With our graphics cards in place from the previous part of this 3-part guide, it’s time we have a talk about the CPU you’re gonna need in order to not have bottlenecks with the rest of your system for (again) every price tier. Links to every part of this guide:
- Graphics Cards
Let’s do this (in Captain Price’s voice)
In all fairness, you’re absolutely right if you’re confused with the latest CPU releases and the latest news regarding new technologies and improvements in CPUs, and with Intel and AMD always rushing out products to have an edge on the price-to-performance competition, it’s starting to get a bit crowded here, so let’s analyze our recommended picks.
So, starting off with the entry-level tier, we already have both sides trading blows in all aspects. Their clock speeds are similar, but their performance isn’t (and their price too) but both of them have their advantages under different circumstances. The Intel choice here, with the help of its slightly higher base clock speed is able to get away with a slightly few more FPS in games, but has a higher TDP (which is average wattage consumption), is non-overclockable and has a really bad integrated GPU (in case you don’t have or don’t need a GPU).
The AMD side, however, has some advantages and disadvantages. The Athlon 3000G when you have a dedicated GPU installed, will perform a bit worse than the G5400, but will consume less power (and that also means it will produce less heat) and when you don’t have a dedicated GPU installed, the Athlon 3000G will perform twice as fast as the G5400 and sometimes even more than twice, plus, the Athlon is unlocked and is capable of a good and solid overclock, giving you ultimately a better experience.
Conclusion for the entry-level tier: The recommended choice here is gonna definitely be the AMD side, with the major advantages being the hugely better integrated GPU, the overclock capabilities and its lower TDP. You can’t go wrong with picking this great value-for-money CPU for your entry-level system. However, if you don’t want to tinker with overclocking or just want a solid plug ‘n’ play experience, then the G5400 is still a great pick for its money.
In this tier, we’re again seeing both sides trading blows in some aspects, but their uses are somewhat different. So let’s start off with the Intel side, which has a significantly lower base clock speed and a lower turbo clock speed and has 6 threads less than the AMD choice but has a lower TDP. Surely you must now think “So the 2600X from AMD is the better choice here, period“. Well.. yes and no. As we mentioned earlier, both CPUs are aimed towards somewhat different workloads.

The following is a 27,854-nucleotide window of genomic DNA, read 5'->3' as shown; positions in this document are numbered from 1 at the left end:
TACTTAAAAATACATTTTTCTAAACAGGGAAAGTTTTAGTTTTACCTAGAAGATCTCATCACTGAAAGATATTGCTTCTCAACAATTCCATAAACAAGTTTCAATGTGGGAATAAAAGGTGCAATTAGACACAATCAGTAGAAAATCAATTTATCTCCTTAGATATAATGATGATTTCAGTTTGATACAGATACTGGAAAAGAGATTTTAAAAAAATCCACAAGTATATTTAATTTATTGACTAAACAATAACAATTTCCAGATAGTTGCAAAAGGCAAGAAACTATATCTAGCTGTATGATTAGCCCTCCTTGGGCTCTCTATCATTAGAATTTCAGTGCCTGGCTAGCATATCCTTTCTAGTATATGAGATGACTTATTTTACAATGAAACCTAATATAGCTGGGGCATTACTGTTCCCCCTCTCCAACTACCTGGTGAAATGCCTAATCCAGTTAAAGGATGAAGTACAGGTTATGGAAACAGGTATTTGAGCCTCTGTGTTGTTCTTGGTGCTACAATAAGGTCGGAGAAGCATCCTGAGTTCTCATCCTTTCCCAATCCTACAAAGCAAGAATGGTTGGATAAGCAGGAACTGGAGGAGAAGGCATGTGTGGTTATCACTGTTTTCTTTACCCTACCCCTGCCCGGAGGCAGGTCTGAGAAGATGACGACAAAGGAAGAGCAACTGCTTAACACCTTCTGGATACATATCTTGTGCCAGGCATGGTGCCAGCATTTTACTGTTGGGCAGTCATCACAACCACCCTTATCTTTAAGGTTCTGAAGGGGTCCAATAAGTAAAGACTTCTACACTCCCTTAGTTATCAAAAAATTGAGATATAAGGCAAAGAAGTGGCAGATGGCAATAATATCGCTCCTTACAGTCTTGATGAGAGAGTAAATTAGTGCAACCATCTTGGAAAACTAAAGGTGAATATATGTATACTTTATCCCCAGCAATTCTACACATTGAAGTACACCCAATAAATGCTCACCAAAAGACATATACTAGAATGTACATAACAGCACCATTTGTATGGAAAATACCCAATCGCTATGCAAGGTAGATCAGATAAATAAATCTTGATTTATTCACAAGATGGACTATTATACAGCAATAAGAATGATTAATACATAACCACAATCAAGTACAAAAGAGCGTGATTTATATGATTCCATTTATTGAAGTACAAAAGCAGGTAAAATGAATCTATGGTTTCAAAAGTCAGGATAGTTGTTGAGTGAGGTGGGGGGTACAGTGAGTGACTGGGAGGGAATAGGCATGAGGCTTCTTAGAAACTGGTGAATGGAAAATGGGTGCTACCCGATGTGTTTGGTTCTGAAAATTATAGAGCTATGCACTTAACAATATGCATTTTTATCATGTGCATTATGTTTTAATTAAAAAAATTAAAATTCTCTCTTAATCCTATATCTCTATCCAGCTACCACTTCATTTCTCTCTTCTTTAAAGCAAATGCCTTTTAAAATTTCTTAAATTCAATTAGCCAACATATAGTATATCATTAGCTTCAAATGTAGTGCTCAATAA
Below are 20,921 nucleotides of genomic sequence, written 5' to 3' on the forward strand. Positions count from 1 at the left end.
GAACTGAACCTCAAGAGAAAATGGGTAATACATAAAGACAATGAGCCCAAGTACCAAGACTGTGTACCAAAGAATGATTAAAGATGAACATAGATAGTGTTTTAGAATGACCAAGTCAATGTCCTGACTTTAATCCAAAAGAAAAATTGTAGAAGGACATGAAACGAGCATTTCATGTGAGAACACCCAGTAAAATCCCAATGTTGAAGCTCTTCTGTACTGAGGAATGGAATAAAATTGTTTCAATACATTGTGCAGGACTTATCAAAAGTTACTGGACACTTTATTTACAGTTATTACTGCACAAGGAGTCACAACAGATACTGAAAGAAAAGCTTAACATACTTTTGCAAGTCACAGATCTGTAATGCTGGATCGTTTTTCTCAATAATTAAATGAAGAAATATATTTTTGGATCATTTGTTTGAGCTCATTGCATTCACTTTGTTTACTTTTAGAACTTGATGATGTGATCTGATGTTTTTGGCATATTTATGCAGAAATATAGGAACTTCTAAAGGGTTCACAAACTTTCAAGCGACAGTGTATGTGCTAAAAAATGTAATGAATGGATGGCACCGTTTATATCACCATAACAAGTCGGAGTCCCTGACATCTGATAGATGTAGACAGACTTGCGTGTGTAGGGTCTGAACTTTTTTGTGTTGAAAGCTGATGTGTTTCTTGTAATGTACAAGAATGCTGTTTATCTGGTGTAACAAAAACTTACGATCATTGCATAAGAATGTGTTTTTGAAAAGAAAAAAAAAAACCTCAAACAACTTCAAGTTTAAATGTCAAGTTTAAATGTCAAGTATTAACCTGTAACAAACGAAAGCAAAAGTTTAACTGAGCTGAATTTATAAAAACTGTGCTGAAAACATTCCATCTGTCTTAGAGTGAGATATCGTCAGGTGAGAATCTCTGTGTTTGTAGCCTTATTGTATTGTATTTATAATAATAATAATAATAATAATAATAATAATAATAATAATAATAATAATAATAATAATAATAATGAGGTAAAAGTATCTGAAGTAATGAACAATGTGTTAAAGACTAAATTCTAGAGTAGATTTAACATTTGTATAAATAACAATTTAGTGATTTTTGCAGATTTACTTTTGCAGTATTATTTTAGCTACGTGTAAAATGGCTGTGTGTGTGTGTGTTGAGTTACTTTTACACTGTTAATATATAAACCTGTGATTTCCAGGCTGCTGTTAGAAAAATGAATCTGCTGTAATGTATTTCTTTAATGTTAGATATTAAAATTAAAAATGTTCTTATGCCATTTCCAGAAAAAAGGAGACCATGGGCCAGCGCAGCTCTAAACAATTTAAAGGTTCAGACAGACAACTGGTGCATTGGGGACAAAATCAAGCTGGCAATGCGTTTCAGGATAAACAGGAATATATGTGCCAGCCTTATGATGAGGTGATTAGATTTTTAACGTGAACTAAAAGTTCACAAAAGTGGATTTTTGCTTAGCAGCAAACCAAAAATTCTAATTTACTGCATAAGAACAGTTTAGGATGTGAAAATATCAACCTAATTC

The 9400F from Intel is geared towards just gaming and some light streaming, while the 2600X from AMD is geared towards heavier workloads like gaming and editing/rendering at the same time without losing any performance because of the 6 extra threads or gaming and stream any game you want, from the lightest of all like League of Legends and CS:GO to the heaviest games like AAA titles like Metro Exodus and Battlefield V (plus, the 2600X is capable of overclocking, while the 9400F isn’t).
Conclusion for the mid-range tier: In this tier, we cannot recommend one of the two chips because each and every one of us has different workloads, but if we were to pick a good chip for this price tier, it would be the Ryzen 5 2600X, because it is a great all-rounder with some minor losses in terms of FPS while gaming but still opens up great workload capabilities if ever needed compared to the i5 9400F (and is somewhat cheaper).
Now that we are closing in to the high-end stuff, it’s gonna be more difficult to recommend a pick, because there are isn’t much that’s different aside from core and thread counts per CPU we mention, however, we have some solid reasons behind each pick. Both CPUs that we picked have 8 cores, both CPUs have at least 8 threads and both of them have the latest architecture that is available at this time (Coffee Lake for Intel, Zen2 for AMD). The main difference here is that the 3800X has 8 more threads and a higher clock speed than the 9700K, but that doesn’t mean that it will perform better in games.
While both of the CPUs are fully capable of heavy workloads, the AMD choice which provides 8 more threads will have more room to spare for extra intense programs to run in the background, but all of that comes with the sacrifice of a few frames in games. For the record, the 9700K has a TDP of 95 watts and the 3800X has a TDP of 105 watts but that is completely reasonable (because of the extra spicy threads and its slightly higher base clock). So we’re starting to see a trend here, where higher-end AMD chips are aimed moreso towards people who have extra heavy workloads, while Intel tries to provide chips who are good all-rounders, with sacrificing some workload potential for extra FPS in games.
Conclusion for the high-range tier: So, here we can’t provide you with a clear winner, because the amount of money you gotta pay for each chip is somewhat high (but reasonable for their specifications) and we can’t possibly know what type of workloads and preferences each one has, so we’re leaving you, the readers of this guide, nominate the winner of this tier, based on your workload. We provided the information you needed, so now you can confidently take the extra step and pick the CPU that suits you.
Stay tuned for the last part of this guide, in which we will discuss monitors.